9th Ave SE in Oakhill-Jackson Immediately after the derecho on Monday, August 10, 2020. This street sustained mild damage and debris. Most of the city was much worse. Photo by Ben Kaplan.

It’s Worse in Cedar Rapids Than You Know

Ben Kaplan
Aug 12, 2020 · 2 min read

At 11 a.m. on Monday, August 10 2020 Cedar Rapids was there, by 2 p.m. it was gone. Monday’s derecho, a landlocked hurricane with straight line winds over 100 mph, has impacted every part of the city catastrophically. Nearly every home has damage. Most big trees in the city fell. Most local businesses are closed. Every business is damaged. Most roads are impassable. As of 10 a.m. Wednesday 90,000 plus households in Linn County were without power. Restoring power across the grid will take weeks. Lines at gas stations outside of town with power were hours long. Chainsaws are sold out. Generators are sold out. Many gas stations sold out of gas. Cell service and LTE is spotty or nonexistent. You can’t call 911. The city has implemented a curfew from 10 p.m. to 6 a.m. There are no lights in the city. You can see the milky way from downtown.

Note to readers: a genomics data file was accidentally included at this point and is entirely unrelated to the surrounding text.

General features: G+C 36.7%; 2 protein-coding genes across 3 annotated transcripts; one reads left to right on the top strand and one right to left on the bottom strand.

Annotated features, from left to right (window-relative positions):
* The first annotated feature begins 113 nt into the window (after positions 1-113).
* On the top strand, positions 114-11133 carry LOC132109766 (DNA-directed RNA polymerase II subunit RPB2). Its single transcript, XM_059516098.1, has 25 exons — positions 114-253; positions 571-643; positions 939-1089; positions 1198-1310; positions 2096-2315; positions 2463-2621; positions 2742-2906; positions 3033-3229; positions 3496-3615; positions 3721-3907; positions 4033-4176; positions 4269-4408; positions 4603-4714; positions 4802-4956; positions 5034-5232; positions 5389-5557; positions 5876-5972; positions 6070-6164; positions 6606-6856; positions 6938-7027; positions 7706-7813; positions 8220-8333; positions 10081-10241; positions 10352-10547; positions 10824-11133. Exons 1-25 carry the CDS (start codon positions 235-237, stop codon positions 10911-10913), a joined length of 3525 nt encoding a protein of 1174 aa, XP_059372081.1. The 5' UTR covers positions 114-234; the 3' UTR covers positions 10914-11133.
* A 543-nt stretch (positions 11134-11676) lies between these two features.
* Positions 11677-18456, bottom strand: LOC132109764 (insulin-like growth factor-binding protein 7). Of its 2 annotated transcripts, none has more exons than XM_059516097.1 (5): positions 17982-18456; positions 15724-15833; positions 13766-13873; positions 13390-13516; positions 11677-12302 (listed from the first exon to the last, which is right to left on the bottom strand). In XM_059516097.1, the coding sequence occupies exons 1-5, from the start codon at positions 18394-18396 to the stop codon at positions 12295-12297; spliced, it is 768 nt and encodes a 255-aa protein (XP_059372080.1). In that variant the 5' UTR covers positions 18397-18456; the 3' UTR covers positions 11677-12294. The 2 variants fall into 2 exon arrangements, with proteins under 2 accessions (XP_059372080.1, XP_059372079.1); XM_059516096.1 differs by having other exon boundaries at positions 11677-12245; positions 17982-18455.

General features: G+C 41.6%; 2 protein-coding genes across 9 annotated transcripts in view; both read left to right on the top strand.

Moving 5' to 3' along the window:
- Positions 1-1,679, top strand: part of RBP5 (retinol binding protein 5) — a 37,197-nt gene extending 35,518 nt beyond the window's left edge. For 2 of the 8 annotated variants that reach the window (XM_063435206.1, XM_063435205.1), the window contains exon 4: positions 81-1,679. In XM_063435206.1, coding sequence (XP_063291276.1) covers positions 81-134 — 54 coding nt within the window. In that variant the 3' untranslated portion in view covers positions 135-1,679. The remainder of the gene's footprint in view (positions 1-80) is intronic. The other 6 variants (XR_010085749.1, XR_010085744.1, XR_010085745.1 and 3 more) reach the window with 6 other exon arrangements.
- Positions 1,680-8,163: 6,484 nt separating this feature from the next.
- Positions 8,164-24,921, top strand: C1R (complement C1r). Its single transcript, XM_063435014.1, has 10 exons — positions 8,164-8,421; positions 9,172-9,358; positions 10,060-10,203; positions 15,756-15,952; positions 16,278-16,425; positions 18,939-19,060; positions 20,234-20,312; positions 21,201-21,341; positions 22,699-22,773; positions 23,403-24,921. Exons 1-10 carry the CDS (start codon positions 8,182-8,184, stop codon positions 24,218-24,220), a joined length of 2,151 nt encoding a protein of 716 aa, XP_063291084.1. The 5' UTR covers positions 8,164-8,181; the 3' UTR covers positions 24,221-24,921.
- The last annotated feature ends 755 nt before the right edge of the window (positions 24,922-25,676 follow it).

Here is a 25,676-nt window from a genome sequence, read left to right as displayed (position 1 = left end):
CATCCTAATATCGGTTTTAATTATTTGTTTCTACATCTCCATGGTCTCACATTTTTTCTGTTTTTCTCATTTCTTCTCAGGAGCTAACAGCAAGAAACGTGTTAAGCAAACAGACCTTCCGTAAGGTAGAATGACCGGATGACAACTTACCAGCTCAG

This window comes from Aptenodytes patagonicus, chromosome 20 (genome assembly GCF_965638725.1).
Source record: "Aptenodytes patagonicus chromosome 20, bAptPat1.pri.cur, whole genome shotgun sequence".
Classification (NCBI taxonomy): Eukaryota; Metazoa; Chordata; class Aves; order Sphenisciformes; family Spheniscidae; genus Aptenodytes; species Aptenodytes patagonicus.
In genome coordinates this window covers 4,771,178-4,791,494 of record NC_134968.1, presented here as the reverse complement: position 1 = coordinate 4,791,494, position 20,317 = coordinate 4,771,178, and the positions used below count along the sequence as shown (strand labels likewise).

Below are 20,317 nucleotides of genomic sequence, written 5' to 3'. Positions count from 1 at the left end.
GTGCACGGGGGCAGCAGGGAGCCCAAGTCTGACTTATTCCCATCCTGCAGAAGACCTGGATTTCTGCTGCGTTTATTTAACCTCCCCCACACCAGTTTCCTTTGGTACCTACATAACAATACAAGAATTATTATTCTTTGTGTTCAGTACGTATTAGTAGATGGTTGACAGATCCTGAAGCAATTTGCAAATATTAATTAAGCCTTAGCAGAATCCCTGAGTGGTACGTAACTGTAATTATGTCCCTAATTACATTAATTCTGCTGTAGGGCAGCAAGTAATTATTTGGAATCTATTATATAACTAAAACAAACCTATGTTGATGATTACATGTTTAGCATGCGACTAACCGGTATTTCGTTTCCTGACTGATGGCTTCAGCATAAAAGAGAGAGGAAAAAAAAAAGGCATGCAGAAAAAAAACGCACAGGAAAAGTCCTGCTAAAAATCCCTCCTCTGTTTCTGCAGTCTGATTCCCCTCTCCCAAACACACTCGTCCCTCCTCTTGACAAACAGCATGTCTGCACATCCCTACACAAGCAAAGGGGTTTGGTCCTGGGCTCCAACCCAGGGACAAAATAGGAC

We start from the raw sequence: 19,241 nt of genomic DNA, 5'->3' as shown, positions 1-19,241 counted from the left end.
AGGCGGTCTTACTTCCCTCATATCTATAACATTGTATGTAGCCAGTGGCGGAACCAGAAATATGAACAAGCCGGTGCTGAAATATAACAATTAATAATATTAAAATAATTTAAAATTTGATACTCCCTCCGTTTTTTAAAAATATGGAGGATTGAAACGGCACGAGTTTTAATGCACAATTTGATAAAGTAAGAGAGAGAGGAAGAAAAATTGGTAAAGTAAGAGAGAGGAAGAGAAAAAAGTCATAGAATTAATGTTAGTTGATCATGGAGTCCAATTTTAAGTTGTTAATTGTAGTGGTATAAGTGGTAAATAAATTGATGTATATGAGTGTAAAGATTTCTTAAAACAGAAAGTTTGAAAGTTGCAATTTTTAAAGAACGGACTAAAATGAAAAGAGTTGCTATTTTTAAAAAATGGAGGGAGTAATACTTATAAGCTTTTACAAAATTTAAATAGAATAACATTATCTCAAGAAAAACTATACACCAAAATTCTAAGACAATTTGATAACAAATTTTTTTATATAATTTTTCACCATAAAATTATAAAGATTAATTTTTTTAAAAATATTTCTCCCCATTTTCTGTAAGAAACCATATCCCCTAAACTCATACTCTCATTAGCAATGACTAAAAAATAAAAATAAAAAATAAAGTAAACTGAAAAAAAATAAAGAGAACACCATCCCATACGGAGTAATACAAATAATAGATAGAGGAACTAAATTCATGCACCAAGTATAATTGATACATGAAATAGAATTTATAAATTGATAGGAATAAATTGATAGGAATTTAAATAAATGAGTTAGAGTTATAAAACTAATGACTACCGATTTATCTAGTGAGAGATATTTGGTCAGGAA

The water stayed potable. A saving grace. No power means people without gas stoves couldn’t boil water. Gas leaks throughout the city meant people with gas stoves couldn’t boil water. It would have been impossible to buy any nearby. No internet means no debit cards or credit cards or ATMs. All banks are closed. There wouldn’t have been enough anyway. People with well water and no power are using buckets as toilets.

Most power lines and poles are down. Let’s be clear about what this means. In every neighborhood, on every block, powerlines are down and poles are snapped in half. Powerlines are draped over garages, nestled in broken branches, strung five feet high over roads, laying across the street, across the sidewalk, they are everywhere. If they turned the power back on the city would burn.

There is no trash pickup. There are one hundred thousand fridges of rotting food. There are raccoons.

There is no escape from the heat, except to run out of town to look for basic supplies in an air conditioned car.

Downtown bricks and glass litter the sidewalks. Plate glass windows shattered during the storm. Many businesses have been physically destroyed. All restaurants lost all of their perishables. Factories are closed. Offices are closed. The economy — the whole thing — is stopped.

Cedar Rapids has been destroyed (again!).

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